Blood flow restriction resistance exercise improves muscle strength and hemodynamics, but not vascular function in coronary artery disease patients: A pilot randomized controlled trial

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Abstract

Resistance training may be associated with unfavorable cardiovascular responses (such as hemodynamic alterations, anginal symptoms or ventricular arrhythmias). In healthy adults, blood flow-restricted (BFR) resistance training improves muscle strength and hypertrophy improvements at lower loads with minimal systemic cardiovascular adverse responses. The aim of this study was to assess the safety and efficacy of BFR resistance training in patients with coronary artery disease (CAD) compared to usual care. Patients with stable CAD were randomized to either 8 weeks of supervised biweekly BFR resistance training (30-40% 1RM unilateral knee extension) or usual exercise routine. At baseline and after 8 weeks, patients underwent 1-RM knee extension tests, ultrasonographic appraisal of vastus lateralis (VL) muscle diameter and of systemic (brachial artery) flow-mediated dilation, and determination of markers of inflammation (CD40 ligand and tumor necrosis factor alfa), and fasting glucose and insulin levels for homeostatic model assessment (HOMA). A total of 24 patients [12 per group, mean age 60 ± 2 years, 6 (25%) women] were included. No training-related adverse events were recorded. At baseline groups significantly differ in age (mean difference: 8.7 years, p < 0.001), systolic blood pressure (mean difference: 12.17 mmHg, p = 0.024) and in metabolic control [insulin (p = 0.014) and HOMA IR (p = 0.014)]. BFR-resistance training significantly increased muscle strength (1-RM, +8.96 kg, p < 0.001), and decreased systolic blood pressure (-6.77 mmHg; p = 0.030), whereas VL diameter (+0.09 cm, p = 0.096), brachial artery flow-mediated vasodilation (+1.55%; p = 0.079) and insulin sensitivity (HOMA IR change of 1.15, p = 0.079) did not improve significantly. Blood flow restricted resistance training is safe and associated with significant improvements in muscle strength, and may be therefore provided as an additional exercise option to aerobic exercise to improve skeletal muscle functioning in patients with CAD.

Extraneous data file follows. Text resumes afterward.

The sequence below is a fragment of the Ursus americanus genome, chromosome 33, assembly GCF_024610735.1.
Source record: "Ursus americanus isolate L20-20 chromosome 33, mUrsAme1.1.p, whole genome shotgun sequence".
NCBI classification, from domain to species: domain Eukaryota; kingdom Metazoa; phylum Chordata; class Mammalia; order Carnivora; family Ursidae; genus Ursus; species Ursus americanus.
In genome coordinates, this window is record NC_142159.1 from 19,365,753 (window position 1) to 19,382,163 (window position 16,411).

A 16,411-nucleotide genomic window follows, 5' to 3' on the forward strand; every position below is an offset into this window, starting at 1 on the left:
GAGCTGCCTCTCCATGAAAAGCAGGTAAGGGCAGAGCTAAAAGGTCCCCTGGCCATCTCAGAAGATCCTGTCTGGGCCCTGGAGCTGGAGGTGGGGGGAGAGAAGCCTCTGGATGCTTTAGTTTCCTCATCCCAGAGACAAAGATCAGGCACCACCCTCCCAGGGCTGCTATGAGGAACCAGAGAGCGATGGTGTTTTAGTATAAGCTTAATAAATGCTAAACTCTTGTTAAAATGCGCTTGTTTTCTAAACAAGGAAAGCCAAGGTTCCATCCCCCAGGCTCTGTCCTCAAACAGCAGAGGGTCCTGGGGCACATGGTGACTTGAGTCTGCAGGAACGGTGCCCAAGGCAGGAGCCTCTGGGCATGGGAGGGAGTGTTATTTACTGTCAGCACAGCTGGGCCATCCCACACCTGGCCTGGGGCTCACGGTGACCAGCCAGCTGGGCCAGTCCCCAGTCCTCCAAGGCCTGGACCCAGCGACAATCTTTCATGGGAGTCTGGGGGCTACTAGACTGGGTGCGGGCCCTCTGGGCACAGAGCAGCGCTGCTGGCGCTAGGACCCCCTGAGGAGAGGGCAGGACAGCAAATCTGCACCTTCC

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Kambic, T., Novakovic, M., Tomazin, K., Strojnik, V., & Jug, B. (2019). Blood flow restriction resistance exercise improves muscle strength and hemodynamics, but not vascular function in coronary artery disease patients: A pilot randomized controlled trial. Frontiers in Physiology, 10(JUN). https://doi.org/10.3389/fphys.2019.00656

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